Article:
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Pharisees believed in ECT?
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TOPIC: Pharisees believed in ECT?

Re: Pharisees believed in ECT? 1 year, 11 months ago #4016

  • Timothew
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People who believe in ECT always say "Eternal Conscious Torment is Hell in horrible to think about, but I believe in it anyway". It seems like they take pride that they believe in ECT, "Even though Eternal Torment in Hell is horrible to think about, I believe in it because I have so much faith in God."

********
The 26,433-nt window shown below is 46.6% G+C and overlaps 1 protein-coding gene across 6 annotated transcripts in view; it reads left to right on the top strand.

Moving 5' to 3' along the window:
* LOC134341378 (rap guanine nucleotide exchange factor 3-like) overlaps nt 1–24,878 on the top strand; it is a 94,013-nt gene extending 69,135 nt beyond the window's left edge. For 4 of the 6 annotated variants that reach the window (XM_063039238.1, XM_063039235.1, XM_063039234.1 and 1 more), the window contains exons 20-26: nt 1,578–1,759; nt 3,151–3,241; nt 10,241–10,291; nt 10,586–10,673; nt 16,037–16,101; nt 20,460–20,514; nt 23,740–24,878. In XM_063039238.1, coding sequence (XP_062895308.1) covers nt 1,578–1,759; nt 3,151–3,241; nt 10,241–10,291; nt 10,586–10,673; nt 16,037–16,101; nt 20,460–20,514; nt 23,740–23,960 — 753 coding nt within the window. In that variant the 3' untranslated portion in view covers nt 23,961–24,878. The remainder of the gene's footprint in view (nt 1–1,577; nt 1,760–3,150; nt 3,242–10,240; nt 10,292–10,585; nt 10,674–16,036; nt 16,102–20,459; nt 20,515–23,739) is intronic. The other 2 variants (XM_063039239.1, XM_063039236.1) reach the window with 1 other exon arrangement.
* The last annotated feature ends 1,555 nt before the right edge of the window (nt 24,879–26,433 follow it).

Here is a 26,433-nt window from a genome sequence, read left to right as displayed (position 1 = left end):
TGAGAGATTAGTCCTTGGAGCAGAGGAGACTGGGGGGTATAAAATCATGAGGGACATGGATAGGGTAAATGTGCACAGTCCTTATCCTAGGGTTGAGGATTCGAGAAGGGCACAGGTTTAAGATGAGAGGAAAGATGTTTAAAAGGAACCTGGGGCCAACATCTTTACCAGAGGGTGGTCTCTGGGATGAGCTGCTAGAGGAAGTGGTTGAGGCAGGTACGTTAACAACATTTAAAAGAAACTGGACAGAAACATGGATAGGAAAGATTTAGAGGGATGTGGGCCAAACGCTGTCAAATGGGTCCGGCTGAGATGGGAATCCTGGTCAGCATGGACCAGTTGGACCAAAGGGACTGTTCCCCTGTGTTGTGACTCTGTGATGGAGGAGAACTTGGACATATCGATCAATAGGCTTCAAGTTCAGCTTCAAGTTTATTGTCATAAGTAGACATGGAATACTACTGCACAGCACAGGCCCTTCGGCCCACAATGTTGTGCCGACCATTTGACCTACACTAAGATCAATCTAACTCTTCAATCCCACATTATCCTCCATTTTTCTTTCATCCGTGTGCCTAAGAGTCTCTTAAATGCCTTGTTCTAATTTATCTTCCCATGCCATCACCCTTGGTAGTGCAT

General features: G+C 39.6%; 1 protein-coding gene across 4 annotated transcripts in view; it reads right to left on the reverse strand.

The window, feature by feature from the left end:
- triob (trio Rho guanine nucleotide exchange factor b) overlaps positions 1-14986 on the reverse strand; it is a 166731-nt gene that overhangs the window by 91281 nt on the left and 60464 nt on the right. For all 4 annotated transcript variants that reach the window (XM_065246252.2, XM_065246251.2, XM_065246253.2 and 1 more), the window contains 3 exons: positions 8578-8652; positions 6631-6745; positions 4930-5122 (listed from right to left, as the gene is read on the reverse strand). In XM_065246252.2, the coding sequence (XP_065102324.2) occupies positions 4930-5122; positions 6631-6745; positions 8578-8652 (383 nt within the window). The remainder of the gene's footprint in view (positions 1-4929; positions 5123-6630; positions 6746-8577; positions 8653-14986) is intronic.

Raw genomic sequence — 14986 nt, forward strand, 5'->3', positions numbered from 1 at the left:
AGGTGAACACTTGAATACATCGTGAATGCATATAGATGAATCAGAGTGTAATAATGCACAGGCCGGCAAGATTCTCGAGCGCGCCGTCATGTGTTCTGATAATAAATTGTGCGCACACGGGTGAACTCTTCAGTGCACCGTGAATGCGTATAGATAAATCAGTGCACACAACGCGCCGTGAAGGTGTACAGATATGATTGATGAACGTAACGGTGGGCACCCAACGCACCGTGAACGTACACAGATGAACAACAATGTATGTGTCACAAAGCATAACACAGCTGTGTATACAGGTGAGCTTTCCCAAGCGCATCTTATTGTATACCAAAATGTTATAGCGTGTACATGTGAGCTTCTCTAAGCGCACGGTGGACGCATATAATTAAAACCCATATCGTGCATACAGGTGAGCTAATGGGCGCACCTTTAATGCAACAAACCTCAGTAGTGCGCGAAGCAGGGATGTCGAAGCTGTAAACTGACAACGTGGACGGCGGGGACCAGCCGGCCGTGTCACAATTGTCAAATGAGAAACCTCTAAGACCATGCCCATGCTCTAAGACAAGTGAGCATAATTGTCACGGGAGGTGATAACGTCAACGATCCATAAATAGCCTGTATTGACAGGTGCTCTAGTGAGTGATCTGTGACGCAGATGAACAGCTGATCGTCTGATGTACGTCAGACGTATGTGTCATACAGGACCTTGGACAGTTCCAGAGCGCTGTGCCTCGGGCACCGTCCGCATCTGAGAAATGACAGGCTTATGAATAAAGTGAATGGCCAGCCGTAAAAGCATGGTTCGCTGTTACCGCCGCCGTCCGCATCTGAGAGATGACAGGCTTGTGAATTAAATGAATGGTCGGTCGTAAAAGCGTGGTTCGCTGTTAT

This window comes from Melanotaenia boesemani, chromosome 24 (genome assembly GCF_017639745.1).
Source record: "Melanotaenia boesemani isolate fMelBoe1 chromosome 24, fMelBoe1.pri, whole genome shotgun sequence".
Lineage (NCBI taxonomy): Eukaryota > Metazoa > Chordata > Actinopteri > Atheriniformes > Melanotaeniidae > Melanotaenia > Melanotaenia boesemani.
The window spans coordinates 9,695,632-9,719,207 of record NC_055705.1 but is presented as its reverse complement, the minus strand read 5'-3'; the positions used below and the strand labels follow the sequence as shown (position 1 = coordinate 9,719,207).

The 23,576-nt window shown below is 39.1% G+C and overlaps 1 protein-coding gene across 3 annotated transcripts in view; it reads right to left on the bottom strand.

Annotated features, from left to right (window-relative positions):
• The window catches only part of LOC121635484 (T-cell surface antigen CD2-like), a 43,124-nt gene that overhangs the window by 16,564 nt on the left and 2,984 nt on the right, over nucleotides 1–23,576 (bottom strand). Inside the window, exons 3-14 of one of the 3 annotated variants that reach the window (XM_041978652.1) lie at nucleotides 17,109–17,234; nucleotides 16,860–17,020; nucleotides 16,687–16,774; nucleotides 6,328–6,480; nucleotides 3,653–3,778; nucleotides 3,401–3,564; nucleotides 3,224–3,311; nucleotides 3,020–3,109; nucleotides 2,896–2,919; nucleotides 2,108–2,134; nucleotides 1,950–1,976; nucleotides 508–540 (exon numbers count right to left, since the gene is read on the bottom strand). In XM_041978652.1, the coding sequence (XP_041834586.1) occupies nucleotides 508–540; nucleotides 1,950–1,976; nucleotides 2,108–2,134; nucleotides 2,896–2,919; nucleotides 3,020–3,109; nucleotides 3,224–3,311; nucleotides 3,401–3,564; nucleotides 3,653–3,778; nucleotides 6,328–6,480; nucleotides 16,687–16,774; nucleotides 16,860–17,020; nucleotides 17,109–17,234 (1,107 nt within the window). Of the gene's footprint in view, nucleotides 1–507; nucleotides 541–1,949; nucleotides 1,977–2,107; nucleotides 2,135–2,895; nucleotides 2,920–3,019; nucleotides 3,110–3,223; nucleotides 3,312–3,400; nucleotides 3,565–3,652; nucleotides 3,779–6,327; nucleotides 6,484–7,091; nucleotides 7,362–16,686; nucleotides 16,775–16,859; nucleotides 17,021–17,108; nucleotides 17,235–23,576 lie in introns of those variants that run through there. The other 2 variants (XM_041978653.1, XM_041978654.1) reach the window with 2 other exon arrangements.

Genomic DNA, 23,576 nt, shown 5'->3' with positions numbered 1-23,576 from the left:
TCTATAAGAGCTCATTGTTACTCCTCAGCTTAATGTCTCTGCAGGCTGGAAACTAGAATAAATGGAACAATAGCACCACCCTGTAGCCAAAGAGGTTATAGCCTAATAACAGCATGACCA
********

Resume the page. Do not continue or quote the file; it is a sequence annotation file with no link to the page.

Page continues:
This is illogical thinking. It assumes that there is eternal conscious torment, and we have to make ourselves believe in it no matter what. It assumes that people who do not believe in ECT are just too wishy washy to accept the truth. I believe the truth because I believe what the Bible says, and that is not ECT. I would like to believe in eternal torture just as much as the next guy, but the Bible doesn't support the medieval theory, so I am forced to give up the beloved doctrine of torture.

If you HAVE to have something horrible to think about, how about this? Those who reject God miss out on having eternal life with him.
Τιμοθέῳ γνησίῳ τέκνῳ ἐν πίστει
Tim Wiesner

Re: Pharisees believed in ECT? 1 year, 11 months ago #4018

  • kgddds
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Mcgragor wrote:
In my studies...
To me, the CI position is weakened and ECT strengthened...
To me if the Pharisee believed in ECT it is actually a very big deal...
To me, if the Jews during the time of Christ believed in ECT its a very strong argument...